Antimicrobial susceptibility analysis
The antimicrobial susceptibility testing of the BO2 strain was performed by the broth microdilution method in CAMHB and Brucella broth in accordance with the Clinical and Laboratory Standards Institute (CLSI) protocol as described previously [8, 29]
Detection of IS711
To detect the Brucella- specific insertion sequence IS711 element (842 bp) , cell lysate DNA templates from strains BO2, BO1T, B. abortus (ATCC 23448), B. suis 1330 (ATCC 23444), B. ovis (ATCC 25840) and B. melitensis 16 M (ATCC 23456) were amplified and the amplicons were analyzed by 2% E-Gel agarose gel electrophoresis as mentioned previously .
Real-Time PCR assay
A real-time TaqMan PCR assay was developed targeting a four base nucleotide substitution within the 16S rRNA gene sequence of BO1T (positions 145 to 148; GenBank accession no. EU053207). We designed two PCR primers16SF (5'-CGGGCCGATCATTTGC-3') and16SR (5'-AACTCAGGGAAACTTGTGCTAATACC-3') to amplify a 72-bp region of the 16S rRNA Brucella consensus sequence and two hybridization probes, BI-P (5'-AAATCTTTCCCCTTTCGGGCAC-3') and BRU-P (5'-AAATCTTTCCCCCGAAGGGCAC-3'), targeting a 4-bp polymorphic region within the 72-bp amplicon. Both probes were synthesized with a 6-carboxyfluorescein reporter molecule attached at the 5' end and Black Hole Quencher 1 on the 3' end. Each final PCR reaction mix contained 2 μl of DNA template and 18 μl of PCR master mixture containing 1 × LightCycler Faststart DNA Master HybProbe mix (Roche Applied Sciences, Indianapolis, IN), 4 mM MgCl2, 0.4 μM of each primer and 0.2 μM of probe. The LightCycler thermal cycling conditions were 95°C for 8 min followed by 45 cycles of 95°C for 5 sec and 60°C for 5 sec ending in a 45°C hold for 1 min 15 sec. A panel of 54 well characterized Brucella strains and 28 near-neighbors, including 5 Ochrobactrum strains  were evaluated by the assay. Positive results are expressed in log scale as crossing threshold values (Ct) of fluorescence released above the no-template control baseline of 0.01 following each amplification as described by the manufacturer.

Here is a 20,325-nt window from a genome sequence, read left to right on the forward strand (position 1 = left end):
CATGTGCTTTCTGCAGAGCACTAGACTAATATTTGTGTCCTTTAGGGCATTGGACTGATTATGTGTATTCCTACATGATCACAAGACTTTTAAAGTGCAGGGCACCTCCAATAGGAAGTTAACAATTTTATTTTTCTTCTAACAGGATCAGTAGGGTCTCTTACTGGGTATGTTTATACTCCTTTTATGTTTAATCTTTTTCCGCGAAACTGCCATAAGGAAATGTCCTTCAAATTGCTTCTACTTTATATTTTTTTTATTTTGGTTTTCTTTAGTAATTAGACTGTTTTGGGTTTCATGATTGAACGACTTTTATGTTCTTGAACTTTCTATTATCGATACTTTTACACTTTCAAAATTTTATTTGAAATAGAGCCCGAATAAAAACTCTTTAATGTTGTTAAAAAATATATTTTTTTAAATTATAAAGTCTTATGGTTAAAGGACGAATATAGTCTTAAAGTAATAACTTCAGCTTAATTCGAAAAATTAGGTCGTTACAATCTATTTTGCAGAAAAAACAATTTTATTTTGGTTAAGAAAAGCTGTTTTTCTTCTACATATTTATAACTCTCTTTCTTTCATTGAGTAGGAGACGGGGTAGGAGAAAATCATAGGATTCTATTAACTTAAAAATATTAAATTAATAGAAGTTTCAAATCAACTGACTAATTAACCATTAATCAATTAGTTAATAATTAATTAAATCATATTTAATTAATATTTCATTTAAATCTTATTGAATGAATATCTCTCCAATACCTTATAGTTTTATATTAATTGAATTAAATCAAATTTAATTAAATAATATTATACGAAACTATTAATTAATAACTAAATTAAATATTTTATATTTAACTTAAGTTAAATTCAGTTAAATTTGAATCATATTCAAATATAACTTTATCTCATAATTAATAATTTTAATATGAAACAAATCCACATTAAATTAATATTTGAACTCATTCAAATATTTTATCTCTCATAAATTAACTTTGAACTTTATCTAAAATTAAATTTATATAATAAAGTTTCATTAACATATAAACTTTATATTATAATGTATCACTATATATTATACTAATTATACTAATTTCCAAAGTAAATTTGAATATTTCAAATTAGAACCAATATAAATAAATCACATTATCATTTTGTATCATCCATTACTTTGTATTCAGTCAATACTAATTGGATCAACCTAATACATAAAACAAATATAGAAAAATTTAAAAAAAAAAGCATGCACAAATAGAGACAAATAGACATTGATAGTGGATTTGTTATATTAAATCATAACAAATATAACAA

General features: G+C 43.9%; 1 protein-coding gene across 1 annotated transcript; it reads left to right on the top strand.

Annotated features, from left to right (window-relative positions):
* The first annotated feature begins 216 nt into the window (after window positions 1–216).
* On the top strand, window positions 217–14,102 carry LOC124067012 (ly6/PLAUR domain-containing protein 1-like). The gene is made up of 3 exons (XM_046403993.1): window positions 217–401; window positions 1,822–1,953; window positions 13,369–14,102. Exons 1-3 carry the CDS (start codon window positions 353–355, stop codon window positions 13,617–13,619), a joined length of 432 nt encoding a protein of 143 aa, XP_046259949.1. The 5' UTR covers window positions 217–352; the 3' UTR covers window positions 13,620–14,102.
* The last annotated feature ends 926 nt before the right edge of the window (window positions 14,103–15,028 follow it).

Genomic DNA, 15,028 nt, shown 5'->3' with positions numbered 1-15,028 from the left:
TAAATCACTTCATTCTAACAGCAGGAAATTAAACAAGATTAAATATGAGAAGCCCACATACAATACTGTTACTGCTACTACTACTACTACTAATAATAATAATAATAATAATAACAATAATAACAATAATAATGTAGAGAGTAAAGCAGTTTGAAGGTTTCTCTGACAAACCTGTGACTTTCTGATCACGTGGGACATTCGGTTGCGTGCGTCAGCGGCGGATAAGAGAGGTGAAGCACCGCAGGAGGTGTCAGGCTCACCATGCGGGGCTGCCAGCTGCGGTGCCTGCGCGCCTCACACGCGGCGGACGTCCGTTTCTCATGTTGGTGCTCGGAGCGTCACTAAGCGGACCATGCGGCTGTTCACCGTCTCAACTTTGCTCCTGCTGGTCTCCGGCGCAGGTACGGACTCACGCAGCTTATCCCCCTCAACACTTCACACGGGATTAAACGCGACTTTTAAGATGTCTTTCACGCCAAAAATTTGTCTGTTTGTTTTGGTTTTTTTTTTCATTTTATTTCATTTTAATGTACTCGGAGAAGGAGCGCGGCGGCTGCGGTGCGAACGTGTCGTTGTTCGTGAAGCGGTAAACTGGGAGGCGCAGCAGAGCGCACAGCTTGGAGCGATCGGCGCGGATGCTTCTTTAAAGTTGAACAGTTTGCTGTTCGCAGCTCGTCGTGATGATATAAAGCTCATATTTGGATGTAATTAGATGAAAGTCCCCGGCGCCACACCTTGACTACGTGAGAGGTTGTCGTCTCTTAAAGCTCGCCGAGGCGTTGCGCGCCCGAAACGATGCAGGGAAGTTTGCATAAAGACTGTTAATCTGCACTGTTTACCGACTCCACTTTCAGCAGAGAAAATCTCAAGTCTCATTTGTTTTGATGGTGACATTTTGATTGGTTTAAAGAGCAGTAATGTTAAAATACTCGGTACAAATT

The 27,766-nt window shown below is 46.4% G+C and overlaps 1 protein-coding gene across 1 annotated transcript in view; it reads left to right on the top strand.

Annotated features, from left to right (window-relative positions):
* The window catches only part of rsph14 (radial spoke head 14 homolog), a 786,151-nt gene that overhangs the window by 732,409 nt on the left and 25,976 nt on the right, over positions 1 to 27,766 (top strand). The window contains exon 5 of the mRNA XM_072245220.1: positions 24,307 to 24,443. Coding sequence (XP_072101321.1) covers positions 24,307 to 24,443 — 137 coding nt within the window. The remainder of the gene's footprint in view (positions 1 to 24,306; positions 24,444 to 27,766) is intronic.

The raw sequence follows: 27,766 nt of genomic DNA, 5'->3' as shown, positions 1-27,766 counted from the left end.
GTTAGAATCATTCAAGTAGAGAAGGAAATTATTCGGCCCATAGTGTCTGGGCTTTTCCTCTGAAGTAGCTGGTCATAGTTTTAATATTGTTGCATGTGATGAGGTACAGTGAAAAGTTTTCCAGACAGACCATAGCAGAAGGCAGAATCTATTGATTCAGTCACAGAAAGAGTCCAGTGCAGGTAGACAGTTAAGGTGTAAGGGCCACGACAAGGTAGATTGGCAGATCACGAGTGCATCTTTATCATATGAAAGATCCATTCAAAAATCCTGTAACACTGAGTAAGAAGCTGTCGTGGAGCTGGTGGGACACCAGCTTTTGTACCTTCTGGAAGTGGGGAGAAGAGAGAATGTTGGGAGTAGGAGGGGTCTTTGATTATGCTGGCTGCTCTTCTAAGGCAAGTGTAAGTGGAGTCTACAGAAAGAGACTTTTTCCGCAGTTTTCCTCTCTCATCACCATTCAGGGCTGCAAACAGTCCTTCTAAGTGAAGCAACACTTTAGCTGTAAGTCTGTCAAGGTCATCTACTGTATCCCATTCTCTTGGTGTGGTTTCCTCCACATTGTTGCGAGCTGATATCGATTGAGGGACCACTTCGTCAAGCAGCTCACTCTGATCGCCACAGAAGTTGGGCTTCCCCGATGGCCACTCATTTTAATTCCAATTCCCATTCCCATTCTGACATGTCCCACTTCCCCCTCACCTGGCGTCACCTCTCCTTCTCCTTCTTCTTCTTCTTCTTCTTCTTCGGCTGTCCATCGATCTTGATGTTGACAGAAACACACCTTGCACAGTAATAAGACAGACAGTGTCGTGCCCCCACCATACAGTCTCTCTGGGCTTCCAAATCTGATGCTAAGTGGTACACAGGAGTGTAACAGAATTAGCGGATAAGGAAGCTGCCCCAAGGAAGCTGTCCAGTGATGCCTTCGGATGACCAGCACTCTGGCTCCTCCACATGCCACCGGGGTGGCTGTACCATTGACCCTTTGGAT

16S rRNA gene analysis
The full length amplicon of 16S rRNA gene was generated using the BO2 cell-lysate DNA and sequenced using the BigDye terminator cycle 3.1 sequencing kit (ABI, Foster City, CA) as described previously . A comparative full-length sequence analysis of BO2 was performed with the consensus 16S rRNA gene sequence of Brucella spp. , and the Ochrobactrum intermedium type strain (GeneBank accession no. AM114411T) along with that of the B. inopinata BO1T strain (GeneBank accession no. EU053207) using the GCG Wisconsin software package (version 10.2; Accelrys, San Diego, CA) and MEGA 4.0 [31, 46].
Omp2a/2b and recA genes analysis
The full-length outer membrane porin genes omp2a and omp2b, and also the recA gene of BO2 were sequenced [33, 45], and compared with sequences of BO1T and other Brucella and Ochrobactrum spp. available in GenBank. Contigs were assembled and edited before multiple sequence alignments were constructed in the DNASTAR Lasergene 8 genetic analysis software suite (DNASTAR Inc., Madison, WI). Neighbor-joining consensus trees inferred from 1000 bootstrap replicates were constructed using MEGA version 4.0 .
To assess the relation of BO2 with other classical Brucella spp. and BO1T, the multi locus sequence analysis (MLSA) primer sets were used to amplify and sequence nine discrete house-keeping genes as described previously . Multiple sequences were aligned and neighbor-joining phylogenetic trees were constructed as described above.
Similarity values reported throughout the text and in Table 2 were calculated from estimates of evolutionary divergence between the sequences represented in the corresponding dendograms. All results are based on the pairwise analysis of inclusive sequences using the Maximum Composite Likelihood method in MEGA 4.0 . All positions containing gaps and missing data were eliminated from the dataset.
Molecular typing of the BO2 strain based on multiple-locus variable-number tandem repeat (VNTR) analysis (MLVA) was investigated by examining fifteen Brucella spp. VNTR genetic markers (MLVA-15) [48, 49], and a distance tree was generated in BioNumerics v.5.1 (Applied Maths, Saint-Martens-Latem, Belgium) by clustering analysis using the unweighted-pair group method with arithmetic averages (UPGMA) and saved in newick format. Tree manipulations and labeling were done in MEGA 4.0 .
The authors thank Dr. Paul Laird of Lismore Base Hospital, Australia, who referred the patient for further assessment after initial investigation and Dr. Richard Slaughter of the Prince Charles Hospital, Australia for careful assessment of the serial CT scans and for performing the lung biopsy. Written consent was obtained from the patient for publication of the patient's details.
- Boschiroli ML, Foulongne V, O'Callaghan D: Brucellosis: a worldwide zoonosis. Curr Opin Microbiol. 2001, 4 (1): 58-64. 10.1016/S1369-5274(00)00165-X.View ArticlePubMedGoogle Scholar
- Corbel MJ: Brucellosis: an overview. Emerg Infect Dis. 1997, 3 (2): 213-221. 10.3201/eid0302.970219.PubMed CentralView ArticlePubMedGoogle Scholar
- Osterman B, Moriyon I: International Committee on Systematics of Prokaryotes; Subcommittee on the taxonomy of Brucella: Minutes of the meeting, 17 September 2003, Pamplona, Spain. Int J Syst Evol Microbiol. 2006, 56: 1175-10.1099/ijs.0.64349-0.View ArticleGoogle Scholar